Practice good oral hygiene. Brush twice a day with fluoride
toothpaste to remove food debris and plaque. Brush teeth after you eat (keep a toothbrush at work or school to brush after lunch). Don't forget to brush the tongue, too. Replace your toothbrush every 2 to 3 months or after an illness. Use floss or an interdental cleaner to remove food particles and plaque between teeth once a day. Rinse with an antibacterial mouthwash twice a day. Dentures
should be removed at night and cleaned thoroughly before being placed in your mouth the next morning.
See your dentist
regularly -- at least twice a year. He or she will conduct an oral exam and professional teeth cleaning
and will be able to detect and treat periodontal disease
, dry mouth
, or other problems that may be the cause of bad mouth odor.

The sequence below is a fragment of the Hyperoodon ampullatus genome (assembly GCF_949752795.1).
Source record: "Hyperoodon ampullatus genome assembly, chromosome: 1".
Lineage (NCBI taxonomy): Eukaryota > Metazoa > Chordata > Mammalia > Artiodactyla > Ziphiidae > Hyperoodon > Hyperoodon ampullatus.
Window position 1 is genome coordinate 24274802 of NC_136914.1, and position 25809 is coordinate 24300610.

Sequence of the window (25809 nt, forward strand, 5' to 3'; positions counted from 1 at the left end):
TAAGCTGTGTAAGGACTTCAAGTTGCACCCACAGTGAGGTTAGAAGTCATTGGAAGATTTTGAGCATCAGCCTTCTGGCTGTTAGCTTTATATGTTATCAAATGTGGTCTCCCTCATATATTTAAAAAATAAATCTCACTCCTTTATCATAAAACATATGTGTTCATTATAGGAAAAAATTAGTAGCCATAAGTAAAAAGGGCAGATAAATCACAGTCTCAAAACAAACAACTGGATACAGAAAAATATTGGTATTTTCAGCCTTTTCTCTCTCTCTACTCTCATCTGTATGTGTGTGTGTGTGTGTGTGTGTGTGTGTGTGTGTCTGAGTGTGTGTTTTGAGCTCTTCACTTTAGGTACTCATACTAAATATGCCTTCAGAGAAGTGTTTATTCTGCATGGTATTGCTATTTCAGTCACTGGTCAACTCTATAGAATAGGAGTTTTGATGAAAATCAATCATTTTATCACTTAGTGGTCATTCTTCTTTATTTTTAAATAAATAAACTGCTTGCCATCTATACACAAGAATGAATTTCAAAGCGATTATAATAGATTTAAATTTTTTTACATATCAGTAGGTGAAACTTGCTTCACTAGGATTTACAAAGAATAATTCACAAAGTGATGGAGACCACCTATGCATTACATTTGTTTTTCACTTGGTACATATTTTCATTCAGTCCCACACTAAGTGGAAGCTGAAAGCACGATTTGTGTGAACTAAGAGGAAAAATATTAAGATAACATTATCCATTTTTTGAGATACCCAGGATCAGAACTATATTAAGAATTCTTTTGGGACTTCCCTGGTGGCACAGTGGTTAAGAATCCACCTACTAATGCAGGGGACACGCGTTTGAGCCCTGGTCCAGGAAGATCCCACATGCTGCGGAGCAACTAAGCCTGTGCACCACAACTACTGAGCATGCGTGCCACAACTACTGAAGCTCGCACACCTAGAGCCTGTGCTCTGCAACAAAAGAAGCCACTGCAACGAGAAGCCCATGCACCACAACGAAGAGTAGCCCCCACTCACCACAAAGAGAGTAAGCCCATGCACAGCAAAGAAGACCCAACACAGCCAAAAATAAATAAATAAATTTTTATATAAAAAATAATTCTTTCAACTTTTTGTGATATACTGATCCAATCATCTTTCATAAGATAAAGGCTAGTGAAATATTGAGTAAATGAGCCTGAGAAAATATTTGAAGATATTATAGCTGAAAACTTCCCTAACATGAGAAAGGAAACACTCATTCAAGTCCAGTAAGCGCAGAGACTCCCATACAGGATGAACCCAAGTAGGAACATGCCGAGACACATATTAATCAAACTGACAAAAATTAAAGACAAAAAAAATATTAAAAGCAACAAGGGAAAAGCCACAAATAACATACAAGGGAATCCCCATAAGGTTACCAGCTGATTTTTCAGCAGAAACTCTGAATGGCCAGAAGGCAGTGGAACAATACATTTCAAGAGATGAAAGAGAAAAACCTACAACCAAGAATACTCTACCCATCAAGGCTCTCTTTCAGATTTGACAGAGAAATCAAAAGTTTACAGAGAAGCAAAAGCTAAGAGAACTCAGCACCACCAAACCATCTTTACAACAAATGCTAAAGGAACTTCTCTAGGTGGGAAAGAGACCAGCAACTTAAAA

and chewing tobacco-based products. Ask your dentist for tips on kicking the habit.
Drink lots of water. This will keep your mouth moist. Chewing gum (preferably sugarless) or sucking on candy (preferably sugarless) also stimulates the production of saliva, which helps wash away food particles and bacteria. Gums and mints containing xylitol
Keep a log of the foods you eat. If you think they may be causing bad breath
, bring the log to your dentist to review. Similarly, make a list of the medications you take. Some drugs may play a role in creating mouth odors.
Who Treats Bad Breath?
In most cases, your dentist can treat the cause of bad breath. If your dentist determines that your mouth is healthy and the odor is not of oral origin, you may be referred to your family doctor or to a specialist to determine the odor source and treatment plan. If the odor is due to gum disease, for example, your dentist can either treat the disease or refer you to a periodontist
, a dentist who specializes in treating gum conditions.